By Greta Chiocchetti
Late last spring, Academy of Art University School of Music Production & Sound Design for Visual Media (MUS) instructor and singer/songwriter/composer Raj Ramayya revisited a project from over two decades ago that changed the course of his career—and of an entire genre of television.
As part of a star-studded tribute that was streamed on YouTube, Ramayya re-recorded the ending song of the cult-favorite anime series “Cowboy Bebop” (1998), called “The Real Folk Blues.” The chart-topping song’s digital sales (#6 on Billboard Worldwide) plus ad revenue from YouTube generated over $52,000, which was donated to the CDC Foundation and Doctors without Borders to support the fight against COVID-19. Ramayya partnered with Mason Leiberman from Tencent Games along with Funimation and Victor Publishing in Japan to re-release “The Real Folk Blues” internationally.
“We were all sitting by our computers in the early days of the lockdown, with our huge beards and long hair, not going anywhere, waiting to make some music,” Ramayya joked.
When “Cowboy Bebop” first debuted in the spring of 1998, the TV anime series wasn’t poised to become the cult classic that it is today. The science fiction show, which follows a rag-tag crew of interstellar bounty hunters, was seen as risky for its portrayal of violence and drug use—putting off both advertisers and even the arm of the Bandai corporation that had originally produced it. But what started as an unlikely newcomer to the genre became a work of art that would revolutionize the future of anime.
“Cowboy Bebop’s” beloved genre-bending soundtrack is its most iconic asset, even after being off the air for over two decades. Composed by Yoko Kanno and a group of international singers and songwriters—including Ramayya—based in Tokyo, the music was recorded by the Seatbelts, the band Kanno formed to create the music for the series. The soundtrack is influenced heavily by jazz, but blends hip-hop, pop, heavy metal, country, and even opera elements seamlessly.
“I don’t know why it works, but it does,” said Ramayya. “My impression is that it’s because the Japanese are so heavily influenced by American jazz and blues—since, after World War II, it’s become part of their pop culture, and artists have created this sound, blending Western sound and Japanese sound, that’s so unique.”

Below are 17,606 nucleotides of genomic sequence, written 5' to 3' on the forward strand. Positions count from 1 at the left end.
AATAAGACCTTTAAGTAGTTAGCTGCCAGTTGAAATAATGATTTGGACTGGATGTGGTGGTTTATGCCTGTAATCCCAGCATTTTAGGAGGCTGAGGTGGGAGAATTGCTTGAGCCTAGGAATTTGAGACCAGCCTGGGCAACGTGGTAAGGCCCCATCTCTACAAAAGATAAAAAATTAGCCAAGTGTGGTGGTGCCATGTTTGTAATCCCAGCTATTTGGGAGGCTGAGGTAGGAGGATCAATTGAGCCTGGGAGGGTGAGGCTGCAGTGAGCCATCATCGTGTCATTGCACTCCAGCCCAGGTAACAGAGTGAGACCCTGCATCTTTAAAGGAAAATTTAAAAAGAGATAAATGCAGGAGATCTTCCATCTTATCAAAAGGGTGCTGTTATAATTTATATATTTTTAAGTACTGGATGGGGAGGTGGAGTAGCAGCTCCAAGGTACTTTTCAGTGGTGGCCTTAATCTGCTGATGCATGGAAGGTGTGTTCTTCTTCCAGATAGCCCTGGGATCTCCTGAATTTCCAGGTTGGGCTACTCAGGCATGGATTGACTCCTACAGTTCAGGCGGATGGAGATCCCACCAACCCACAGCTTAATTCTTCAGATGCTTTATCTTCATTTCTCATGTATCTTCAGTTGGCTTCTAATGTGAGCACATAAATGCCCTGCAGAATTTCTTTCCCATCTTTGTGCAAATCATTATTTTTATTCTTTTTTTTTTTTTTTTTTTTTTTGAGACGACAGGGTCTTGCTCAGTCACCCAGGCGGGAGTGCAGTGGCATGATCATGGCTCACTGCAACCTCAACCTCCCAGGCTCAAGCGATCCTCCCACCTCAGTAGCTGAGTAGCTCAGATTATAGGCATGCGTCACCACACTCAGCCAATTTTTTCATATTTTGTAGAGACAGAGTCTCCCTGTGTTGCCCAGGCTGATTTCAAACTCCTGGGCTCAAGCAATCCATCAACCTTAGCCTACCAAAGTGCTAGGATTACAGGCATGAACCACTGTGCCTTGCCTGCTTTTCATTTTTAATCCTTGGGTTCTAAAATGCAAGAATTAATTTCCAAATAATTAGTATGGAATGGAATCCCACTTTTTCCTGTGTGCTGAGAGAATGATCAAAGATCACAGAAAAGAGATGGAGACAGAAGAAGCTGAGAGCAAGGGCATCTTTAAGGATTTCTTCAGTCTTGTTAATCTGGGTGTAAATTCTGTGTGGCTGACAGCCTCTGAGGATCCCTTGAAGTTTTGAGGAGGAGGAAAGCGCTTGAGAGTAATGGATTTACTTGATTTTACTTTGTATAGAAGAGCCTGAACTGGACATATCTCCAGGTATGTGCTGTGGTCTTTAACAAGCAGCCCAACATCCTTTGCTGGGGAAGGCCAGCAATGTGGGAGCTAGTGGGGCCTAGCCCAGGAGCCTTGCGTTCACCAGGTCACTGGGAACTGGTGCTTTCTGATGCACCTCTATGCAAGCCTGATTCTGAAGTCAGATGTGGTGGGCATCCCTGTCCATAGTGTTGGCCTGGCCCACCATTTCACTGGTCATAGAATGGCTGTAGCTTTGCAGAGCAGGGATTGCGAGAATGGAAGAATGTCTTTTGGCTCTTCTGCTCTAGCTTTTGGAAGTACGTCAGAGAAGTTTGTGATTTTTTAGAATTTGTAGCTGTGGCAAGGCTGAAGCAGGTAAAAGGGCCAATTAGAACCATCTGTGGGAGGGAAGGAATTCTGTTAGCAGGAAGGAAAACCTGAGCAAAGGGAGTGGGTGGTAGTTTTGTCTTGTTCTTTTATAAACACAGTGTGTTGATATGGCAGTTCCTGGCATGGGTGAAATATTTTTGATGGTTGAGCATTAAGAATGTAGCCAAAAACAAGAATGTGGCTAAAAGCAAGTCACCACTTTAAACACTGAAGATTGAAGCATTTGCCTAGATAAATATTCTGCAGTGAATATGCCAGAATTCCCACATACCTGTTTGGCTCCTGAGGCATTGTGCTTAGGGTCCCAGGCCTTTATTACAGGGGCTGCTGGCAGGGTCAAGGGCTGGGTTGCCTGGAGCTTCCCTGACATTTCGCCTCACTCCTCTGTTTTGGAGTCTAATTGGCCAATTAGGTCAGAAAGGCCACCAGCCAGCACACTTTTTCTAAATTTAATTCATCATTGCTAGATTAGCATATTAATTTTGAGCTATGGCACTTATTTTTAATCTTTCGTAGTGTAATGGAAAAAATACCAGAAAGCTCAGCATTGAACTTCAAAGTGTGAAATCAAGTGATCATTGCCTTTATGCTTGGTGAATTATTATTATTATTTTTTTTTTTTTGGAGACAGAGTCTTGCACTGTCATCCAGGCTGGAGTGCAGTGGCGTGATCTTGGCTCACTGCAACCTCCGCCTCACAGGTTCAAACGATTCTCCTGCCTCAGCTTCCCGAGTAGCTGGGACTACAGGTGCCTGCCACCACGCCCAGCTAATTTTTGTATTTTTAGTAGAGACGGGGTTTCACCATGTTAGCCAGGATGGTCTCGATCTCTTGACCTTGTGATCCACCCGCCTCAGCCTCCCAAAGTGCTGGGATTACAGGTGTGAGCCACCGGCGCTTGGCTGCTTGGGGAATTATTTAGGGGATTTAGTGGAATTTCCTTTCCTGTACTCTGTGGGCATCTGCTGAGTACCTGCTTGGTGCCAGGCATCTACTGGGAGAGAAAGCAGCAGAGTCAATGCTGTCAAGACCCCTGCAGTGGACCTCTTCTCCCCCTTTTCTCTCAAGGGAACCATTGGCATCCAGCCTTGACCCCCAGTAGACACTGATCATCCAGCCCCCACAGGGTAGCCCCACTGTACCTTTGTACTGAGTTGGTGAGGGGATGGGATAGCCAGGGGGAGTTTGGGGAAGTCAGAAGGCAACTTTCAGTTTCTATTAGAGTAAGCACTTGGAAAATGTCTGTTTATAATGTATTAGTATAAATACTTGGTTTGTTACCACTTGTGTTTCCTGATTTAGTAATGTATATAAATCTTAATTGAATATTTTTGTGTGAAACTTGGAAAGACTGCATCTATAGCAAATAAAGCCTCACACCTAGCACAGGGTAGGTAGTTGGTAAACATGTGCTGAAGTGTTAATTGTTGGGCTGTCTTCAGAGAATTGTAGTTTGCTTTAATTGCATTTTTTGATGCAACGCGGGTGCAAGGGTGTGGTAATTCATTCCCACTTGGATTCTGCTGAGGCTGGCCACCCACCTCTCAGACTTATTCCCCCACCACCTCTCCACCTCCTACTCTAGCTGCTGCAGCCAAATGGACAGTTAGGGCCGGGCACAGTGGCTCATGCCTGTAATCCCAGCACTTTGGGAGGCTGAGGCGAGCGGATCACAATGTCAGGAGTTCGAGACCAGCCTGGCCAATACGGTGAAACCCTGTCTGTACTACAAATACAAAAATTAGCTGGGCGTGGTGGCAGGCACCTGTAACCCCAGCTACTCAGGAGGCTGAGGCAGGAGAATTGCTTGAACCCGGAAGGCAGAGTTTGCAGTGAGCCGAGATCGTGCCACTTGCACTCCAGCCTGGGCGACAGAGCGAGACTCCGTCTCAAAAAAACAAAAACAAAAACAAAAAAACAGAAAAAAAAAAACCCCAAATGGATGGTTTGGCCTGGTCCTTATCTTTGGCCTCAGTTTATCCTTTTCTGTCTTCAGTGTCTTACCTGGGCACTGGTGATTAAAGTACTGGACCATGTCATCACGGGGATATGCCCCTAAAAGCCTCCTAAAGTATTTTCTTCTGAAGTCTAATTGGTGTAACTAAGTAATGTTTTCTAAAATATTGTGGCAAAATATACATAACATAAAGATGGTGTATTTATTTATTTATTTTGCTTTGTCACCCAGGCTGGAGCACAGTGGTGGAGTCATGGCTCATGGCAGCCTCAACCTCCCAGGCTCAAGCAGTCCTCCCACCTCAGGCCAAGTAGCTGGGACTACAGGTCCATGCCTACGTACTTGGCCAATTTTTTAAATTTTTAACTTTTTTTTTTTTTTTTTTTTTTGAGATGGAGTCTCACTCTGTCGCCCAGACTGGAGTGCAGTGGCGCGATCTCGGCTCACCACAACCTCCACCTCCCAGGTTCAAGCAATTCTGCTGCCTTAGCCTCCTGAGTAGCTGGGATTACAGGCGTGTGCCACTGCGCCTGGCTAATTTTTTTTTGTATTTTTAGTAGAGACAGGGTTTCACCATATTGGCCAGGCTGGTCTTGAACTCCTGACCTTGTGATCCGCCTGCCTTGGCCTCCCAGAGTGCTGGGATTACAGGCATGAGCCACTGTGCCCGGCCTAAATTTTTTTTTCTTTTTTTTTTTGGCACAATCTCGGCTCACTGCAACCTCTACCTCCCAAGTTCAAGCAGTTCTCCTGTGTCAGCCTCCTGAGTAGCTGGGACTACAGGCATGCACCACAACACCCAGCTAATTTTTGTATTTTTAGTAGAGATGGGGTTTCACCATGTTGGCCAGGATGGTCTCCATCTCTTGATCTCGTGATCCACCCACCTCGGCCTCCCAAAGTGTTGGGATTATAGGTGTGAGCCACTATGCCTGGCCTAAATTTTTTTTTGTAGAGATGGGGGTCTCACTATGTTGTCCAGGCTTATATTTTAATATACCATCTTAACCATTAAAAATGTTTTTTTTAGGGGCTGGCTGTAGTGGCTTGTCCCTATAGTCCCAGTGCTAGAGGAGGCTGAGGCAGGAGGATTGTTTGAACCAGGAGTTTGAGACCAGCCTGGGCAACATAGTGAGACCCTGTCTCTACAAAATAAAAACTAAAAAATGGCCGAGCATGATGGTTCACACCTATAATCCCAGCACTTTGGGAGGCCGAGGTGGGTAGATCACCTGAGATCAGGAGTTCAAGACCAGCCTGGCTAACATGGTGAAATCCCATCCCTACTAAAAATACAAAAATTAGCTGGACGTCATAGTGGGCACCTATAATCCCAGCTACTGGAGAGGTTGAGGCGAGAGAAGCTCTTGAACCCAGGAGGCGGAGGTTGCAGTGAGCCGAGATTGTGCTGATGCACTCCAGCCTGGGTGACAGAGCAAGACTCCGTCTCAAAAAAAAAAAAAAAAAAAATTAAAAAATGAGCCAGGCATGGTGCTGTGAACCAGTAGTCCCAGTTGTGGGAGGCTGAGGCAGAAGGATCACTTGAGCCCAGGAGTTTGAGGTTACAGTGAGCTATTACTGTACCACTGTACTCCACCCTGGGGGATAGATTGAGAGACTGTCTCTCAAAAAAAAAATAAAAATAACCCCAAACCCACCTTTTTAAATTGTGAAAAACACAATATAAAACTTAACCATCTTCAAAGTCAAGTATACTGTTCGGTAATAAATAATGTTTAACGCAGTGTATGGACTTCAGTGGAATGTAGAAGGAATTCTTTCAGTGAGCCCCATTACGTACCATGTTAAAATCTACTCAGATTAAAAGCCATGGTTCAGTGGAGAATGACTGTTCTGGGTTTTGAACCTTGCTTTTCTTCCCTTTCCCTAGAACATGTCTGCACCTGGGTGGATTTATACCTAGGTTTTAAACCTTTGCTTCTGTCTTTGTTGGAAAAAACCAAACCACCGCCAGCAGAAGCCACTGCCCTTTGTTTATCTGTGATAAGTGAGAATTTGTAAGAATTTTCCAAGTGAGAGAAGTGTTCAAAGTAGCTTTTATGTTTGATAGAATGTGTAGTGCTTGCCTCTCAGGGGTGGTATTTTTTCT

Ramayya, a Canadian-born musician who is largely self-taught, has worked with a wide array of distinguished international artists, including Duran Duran, Mos Def, Tatsuya Oe (Chic, Serge Gainsborough), and Chris Mosdell (Eric Clapton, Yellow Magic Orchestra). Along with teaching at the Academy, Ramayya founded Strawberry Hill Music, a full-service audio post-production studio providing music, audio design, and voiceover as well as digital workshops led by industry professionals.
Ramayya spent half his life in Tokyo, Japan, where he got into the music industry as a session singer, making TV commercials, games, and of course, anime.
“I didn’t know much about the industry when I got started. I just thought, ‘I’m going to take this job,’ and was happy to be signed to a major label [RCA],” said Ramayya. “I didn’t realize how big of a deal it was until we started touring 3,000-seat venues and 10,000-seat venues.”
The show’s rabid fanbase has only intensified over the years since it went off the air after only one season. As the anime genre has crossed over into mainstream consciousness in the West, “Cowboy Bebop” has cemented itself, by blending both Japanese and American pop culture influences, into a show that can appeal to fans all over the globe. Both a Western noir and science fiction, “Cowboy Bebop” reflects a rapidly globalizing world and a post-World War II Japan, in particular.
“The Japanese respect and honor nerd culture—or otaku [the Japanese term for people with consuming interests]—about that kind of music,” said Ramayya. “I think because they imported it, they treasure it more. Here, it’s just a part of our ecosystem. We don’t even really think about it.”
Ramayya’s most recent release, “Spicy Beats,” debuted at #2 on iTunes and #15 on Billboard this past December.